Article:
[Python-Dev] PEP 344 (was: with_traceback)

Guido van Rossum guido at python.org
Sat Mar 3 02:21:04 CET 2007

On 3/2/07, Andrew Dalke <dalke at dalkescientific.com> wrote:
> On 3/2/07, Guido van Rossum <guido at python.org> wrote:
> > So, despite the existence of libraries that pre-create exceptions, how
> > bad would it really be if we declared that use unsafe? It wouldn't be
> > hard to add some kind of boobytrap that goes off when pre-created
> > exceptions are raised multiple times. If this had always been the
> > semantics I'm sure nobody would have complained and I doubt that it
> > would have been a common pitfall either (since if it doesn't work,
> > there's no bad code abusing it, and so there are no bad examples that
> > newbies could unwittingly emulate).
> Here's code from os._execvpe which reraises an exception
> instance which was created earlier
>     saved_exc = None
>     saved_tb = None
>     for dir in PATH:
>         fullname = path.join(dir, file)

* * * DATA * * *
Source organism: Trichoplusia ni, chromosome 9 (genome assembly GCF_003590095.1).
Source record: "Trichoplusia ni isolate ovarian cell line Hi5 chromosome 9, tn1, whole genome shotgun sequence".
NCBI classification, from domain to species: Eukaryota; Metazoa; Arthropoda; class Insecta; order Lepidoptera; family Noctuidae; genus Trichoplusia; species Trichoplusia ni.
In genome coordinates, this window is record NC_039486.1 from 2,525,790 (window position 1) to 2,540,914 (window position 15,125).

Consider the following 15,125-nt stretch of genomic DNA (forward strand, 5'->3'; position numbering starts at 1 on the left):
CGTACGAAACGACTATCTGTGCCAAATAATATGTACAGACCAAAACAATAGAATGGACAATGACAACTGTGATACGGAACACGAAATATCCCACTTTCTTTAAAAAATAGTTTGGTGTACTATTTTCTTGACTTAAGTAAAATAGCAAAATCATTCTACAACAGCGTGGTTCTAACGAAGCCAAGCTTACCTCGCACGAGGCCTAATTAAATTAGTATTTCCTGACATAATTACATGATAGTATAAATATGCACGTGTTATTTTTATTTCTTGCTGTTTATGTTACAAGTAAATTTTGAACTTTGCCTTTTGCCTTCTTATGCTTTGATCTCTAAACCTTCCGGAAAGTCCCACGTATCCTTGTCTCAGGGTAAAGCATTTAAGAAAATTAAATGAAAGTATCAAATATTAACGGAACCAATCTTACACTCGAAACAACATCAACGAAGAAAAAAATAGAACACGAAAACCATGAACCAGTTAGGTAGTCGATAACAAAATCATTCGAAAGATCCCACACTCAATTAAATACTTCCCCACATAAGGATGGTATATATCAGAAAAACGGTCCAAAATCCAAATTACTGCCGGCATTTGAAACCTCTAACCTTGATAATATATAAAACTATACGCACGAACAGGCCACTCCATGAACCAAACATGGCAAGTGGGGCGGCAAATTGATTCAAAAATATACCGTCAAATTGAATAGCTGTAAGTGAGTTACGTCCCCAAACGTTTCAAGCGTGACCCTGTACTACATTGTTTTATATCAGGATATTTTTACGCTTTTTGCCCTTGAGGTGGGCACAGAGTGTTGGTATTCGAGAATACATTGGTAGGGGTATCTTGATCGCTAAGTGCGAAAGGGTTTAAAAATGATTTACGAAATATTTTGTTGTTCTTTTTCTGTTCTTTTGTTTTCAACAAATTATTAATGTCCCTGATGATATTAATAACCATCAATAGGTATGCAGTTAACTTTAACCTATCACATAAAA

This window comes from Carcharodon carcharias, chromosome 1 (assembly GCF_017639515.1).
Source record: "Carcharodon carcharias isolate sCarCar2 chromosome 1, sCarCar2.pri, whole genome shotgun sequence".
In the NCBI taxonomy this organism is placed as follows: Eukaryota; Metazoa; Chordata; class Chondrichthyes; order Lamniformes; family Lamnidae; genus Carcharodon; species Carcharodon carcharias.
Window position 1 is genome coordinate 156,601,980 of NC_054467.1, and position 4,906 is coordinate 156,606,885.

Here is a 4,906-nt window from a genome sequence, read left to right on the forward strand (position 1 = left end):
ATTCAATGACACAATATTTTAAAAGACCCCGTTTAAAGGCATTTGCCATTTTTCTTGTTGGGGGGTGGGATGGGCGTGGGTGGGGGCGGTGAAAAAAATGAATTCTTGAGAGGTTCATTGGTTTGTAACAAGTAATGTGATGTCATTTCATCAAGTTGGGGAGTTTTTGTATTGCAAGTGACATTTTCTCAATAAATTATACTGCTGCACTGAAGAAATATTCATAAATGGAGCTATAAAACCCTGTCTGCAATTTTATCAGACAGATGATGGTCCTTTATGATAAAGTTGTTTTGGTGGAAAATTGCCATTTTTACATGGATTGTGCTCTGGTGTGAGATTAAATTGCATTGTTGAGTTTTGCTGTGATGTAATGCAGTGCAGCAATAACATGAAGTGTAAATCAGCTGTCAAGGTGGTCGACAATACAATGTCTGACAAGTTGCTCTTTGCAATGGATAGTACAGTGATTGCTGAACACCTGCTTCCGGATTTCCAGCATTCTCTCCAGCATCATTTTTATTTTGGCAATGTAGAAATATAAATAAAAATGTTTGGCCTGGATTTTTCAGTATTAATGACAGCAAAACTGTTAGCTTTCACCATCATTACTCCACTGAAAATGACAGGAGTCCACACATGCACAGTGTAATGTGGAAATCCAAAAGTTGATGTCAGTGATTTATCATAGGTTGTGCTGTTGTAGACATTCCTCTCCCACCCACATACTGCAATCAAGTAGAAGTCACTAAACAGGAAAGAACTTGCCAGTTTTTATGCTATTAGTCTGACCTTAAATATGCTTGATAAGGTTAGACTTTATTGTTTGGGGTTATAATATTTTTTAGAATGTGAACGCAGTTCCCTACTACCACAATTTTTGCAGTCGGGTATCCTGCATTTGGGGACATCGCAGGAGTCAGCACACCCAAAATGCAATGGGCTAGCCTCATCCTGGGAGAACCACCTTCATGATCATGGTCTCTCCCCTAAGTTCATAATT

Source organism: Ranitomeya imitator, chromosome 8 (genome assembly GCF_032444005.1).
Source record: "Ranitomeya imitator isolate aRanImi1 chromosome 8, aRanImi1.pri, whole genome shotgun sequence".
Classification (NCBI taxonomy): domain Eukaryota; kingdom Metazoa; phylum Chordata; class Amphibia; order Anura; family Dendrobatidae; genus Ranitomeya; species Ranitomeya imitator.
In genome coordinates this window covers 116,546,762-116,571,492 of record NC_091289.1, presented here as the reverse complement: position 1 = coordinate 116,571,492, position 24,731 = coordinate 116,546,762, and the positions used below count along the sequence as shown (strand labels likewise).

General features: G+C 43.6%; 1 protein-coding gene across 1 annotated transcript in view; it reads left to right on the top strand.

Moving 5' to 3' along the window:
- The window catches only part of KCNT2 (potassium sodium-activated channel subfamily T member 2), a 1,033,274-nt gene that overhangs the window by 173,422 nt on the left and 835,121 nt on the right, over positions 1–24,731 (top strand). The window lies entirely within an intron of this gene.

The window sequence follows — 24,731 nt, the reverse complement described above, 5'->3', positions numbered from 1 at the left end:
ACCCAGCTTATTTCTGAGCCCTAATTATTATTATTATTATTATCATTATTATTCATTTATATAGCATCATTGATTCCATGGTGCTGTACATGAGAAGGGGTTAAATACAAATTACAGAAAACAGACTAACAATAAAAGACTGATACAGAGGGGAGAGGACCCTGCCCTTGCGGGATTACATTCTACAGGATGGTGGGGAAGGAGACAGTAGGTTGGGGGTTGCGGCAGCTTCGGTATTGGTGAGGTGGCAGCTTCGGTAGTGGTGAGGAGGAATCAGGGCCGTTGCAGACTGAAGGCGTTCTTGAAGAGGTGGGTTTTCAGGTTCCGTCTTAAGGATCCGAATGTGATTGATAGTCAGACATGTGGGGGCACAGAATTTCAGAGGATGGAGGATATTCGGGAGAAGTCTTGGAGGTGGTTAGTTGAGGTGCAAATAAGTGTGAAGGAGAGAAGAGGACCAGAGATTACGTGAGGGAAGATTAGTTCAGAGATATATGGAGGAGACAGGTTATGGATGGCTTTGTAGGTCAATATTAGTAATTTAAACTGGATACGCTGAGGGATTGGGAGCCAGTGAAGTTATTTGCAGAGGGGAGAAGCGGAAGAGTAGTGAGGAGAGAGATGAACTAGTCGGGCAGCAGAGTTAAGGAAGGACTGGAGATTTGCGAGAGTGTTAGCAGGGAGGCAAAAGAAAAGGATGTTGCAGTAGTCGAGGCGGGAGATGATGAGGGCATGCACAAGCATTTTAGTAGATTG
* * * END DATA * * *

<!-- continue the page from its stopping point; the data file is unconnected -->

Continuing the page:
>         try:
>             func(fullname, *argrest)
>         except error, e:
>             tb = sys.exc_info()[2]
>             if (e.errno != ENOENT and e.errno != ENOTDIR
>                 and saved_exc is None):
>                 saved_exc = e
>                 saved_tb = tb
>     if saved_exc:
>         raise error, saved_exc, saved_tb
>     raise error, e, tb
> Would the boobytrap go off in this case?  I think it would,
> because a "saved_exc" is raised twice.

It shouldn't. This is a requirement for the boobytrap (which is
vaporware as yet :-). Perhaps we could allow reraising whenever the
existing traceback chain contains a reference to a frame that is an
ancestor of (or equal to) the newly raising frame?

--Guido van Rossum (home page: http://www.python.org/~guido/)

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